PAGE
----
Sure, you could add lemon to your bong water if you wanted. Whether it has any benefits is questionable, but it will make your water (and thus your bong hit) more acidic, which would affect the solubility of chemicals in the water, although the scale of the effect is entirely unknown. It will also make it taste more like lemon, and you’ll get an extra boost of lemony terpenes. It’s likely not harmful to add lemon to your bong water, but there’s probably no real benefit either unless you just like the taste.
Potential downsides of using hot water in a bong
If you use water that’s too hot, you put yourself at risk of scalding or burning your face, throat, or lungs. Use water that is warm, but not undrinkable. If you would cool it down before you sip it, don’t add it to your bong. If you can’t use the tap water where you live, this means you have to heat up water and let it cool down in advance of the smoke session – and who wants to plan that much to hit a bong?
Warm water can increase the risk of microorganisms growing. Bongs are already at high risk for bacterial growth and those tiny organisms love warm conditions. Letting a warm bong sit out after use is a recipe for creating bacteria soup. Always, always rinse out your bong between uses and clean it regularly. 3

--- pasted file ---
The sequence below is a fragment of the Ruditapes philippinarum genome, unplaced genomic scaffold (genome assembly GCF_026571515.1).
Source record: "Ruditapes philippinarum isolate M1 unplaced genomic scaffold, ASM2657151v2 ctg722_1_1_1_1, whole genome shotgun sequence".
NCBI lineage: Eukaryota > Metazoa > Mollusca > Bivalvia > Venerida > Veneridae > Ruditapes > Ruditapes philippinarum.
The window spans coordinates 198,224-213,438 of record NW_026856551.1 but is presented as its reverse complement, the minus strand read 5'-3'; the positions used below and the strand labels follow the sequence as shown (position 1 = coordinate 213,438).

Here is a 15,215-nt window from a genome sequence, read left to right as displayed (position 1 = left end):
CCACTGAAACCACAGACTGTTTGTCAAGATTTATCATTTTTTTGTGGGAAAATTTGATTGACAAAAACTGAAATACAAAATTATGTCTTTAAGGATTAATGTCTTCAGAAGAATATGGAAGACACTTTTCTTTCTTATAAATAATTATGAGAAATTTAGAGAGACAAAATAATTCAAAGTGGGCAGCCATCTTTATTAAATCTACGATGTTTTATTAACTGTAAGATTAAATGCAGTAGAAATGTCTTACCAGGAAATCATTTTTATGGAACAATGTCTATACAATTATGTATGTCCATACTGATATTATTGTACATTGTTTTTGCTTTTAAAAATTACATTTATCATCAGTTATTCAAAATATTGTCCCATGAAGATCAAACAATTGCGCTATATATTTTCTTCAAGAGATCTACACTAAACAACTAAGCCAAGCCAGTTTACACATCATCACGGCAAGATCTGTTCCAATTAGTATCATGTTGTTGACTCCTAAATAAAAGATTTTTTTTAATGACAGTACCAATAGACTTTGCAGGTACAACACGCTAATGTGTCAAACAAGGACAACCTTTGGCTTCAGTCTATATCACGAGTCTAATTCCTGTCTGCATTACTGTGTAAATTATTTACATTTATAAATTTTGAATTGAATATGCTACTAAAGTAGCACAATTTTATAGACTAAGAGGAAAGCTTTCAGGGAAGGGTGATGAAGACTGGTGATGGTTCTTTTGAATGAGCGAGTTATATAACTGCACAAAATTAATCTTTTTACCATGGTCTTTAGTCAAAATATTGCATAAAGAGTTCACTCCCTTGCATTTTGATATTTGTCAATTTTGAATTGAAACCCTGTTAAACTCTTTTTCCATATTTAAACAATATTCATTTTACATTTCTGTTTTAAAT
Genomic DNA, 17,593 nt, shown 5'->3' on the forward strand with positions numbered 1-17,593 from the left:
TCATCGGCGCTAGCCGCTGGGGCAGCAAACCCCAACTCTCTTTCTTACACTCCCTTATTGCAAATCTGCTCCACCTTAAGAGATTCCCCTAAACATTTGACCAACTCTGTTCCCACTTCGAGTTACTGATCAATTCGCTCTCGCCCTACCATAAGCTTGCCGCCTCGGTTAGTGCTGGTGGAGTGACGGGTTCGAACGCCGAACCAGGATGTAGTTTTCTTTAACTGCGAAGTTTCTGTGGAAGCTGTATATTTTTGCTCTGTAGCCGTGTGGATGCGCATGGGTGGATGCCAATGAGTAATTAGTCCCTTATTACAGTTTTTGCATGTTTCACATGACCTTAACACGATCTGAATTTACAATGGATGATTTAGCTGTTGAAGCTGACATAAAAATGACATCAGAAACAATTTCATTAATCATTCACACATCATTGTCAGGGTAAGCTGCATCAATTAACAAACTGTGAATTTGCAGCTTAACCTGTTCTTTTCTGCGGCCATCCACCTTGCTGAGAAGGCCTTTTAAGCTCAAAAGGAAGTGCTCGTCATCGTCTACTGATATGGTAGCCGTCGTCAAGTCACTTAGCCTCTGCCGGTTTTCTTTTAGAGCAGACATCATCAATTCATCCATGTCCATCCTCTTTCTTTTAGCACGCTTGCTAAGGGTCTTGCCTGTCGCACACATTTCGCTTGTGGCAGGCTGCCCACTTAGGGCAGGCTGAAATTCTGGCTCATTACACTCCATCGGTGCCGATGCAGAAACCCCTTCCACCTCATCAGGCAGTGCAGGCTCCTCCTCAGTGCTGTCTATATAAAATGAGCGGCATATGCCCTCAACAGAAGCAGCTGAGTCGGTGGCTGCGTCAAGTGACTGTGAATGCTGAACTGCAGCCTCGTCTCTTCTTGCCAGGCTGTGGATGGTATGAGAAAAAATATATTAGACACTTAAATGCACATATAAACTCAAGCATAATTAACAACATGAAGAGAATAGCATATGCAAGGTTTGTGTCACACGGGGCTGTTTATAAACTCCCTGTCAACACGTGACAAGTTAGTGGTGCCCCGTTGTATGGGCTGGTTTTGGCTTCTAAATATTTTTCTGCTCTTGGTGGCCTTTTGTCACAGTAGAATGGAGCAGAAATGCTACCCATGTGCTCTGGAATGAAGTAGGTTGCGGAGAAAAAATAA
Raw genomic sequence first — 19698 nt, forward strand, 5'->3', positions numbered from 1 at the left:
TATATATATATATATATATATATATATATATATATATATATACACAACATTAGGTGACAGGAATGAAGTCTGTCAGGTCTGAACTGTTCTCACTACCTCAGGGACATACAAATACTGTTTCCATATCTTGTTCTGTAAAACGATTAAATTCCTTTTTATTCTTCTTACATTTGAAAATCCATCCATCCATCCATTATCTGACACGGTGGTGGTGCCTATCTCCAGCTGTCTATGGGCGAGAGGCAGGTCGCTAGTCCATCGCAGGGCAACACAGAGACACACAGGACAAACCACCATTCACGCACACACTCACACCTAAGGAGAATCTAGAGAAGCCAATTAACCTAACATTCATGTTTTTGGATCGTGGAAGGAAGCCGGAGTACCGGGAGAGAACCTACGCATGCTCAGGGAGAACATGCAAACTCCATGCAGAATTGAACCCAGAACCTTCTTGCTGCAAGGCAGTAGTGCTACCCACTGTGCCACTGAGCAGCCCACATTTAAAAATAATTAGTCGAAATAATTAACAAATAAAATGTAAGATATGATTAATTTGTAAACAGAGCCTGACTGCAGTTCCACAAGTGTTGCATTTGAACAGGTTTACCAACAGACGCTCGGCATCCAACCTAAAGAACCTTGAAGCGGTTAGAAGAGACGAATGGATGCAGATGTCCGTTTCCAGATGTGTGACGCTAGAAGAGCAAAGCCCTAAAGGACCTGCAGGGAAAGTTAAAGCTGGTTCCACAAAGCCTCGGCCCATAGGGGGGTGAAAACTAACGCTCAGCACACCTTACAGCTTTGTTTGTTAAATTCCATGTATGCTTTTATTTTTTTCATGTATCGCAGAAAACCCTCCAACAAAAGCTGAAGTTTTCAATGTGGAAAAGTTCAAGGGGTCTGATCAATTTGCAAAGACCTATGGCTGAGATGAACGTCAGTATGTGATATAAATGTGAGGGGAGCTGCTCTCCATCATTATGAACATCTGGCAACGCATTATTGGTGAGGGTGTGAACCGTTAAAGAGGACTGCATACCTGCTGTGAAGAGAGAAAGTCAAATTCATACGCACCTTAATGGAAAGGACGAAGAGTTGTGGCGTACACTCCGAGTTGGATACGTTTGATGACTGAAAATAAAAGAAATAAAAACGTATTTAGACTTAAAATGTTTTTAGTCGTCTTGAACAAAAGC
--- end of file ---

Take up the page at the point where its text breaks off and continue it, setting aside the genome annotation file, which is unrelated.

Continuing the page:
Is there a right temperature for bong water?
No, there’s no “perfect temperature” for bong water – it’s dependent on each smoker’s preference. Some people swear by the cooling ability of ice cubes while others feel they make the bong hits more harsh, not smoother.
Whether warm or cold water in your bong is better is really up to you. Don’t use hot water, as this could lead to issues with hot steam, but other than that, it’s mostly subjective. Perhaps someday there will be studies examining whether the temperature of the water truly does have an impact on how a bong hits and the high experience, but don’t expect that anytime soon.
The bottom line
If you want to use warm water in your bong, go for it.
There are no studies saying it’s better to use warm water or cold water in a bong – only anecdotal evidence from stoners happy to share their (strong) opinion. If you’re curious about using warm water in your bong, make sure it’s a drinkable temperature and rinse it out when you’re done. Happy toking!
- Nguyen PK, Hammond SK. Fine Particulate Matter Exposure From Secondhand Cannabis Bong Smoking. JAMA Netw Open. 2022;5(3):e224744. Published 2022 Mar 1. doi:10.1001/jamanetworkopen.2022.4744
- Baartmans M, Kerkhof E, Vloemans J, Dokter J, Nijman S, Tibboel D, Nieuwenhuis M. Steam inhalation therapy: severe scalds as an adverse side effect. Br J Gen Pract. 2012 Jul;62(600):e473-7. doi: 10.3399/bjgp12X652337. PMID: 22781995; PMCID: PMC3381273.
- Kumar AN, Soo CI, Ng BH, Hassan T, Ban AY, Manap RA. Marijuana “bong” pseudomonas lung infection: a detrimental recreational experience. Respirol Case Rep. 2017;6(2):e00293. Published 2017 Dec 22. doi:10.1002/rcr2.293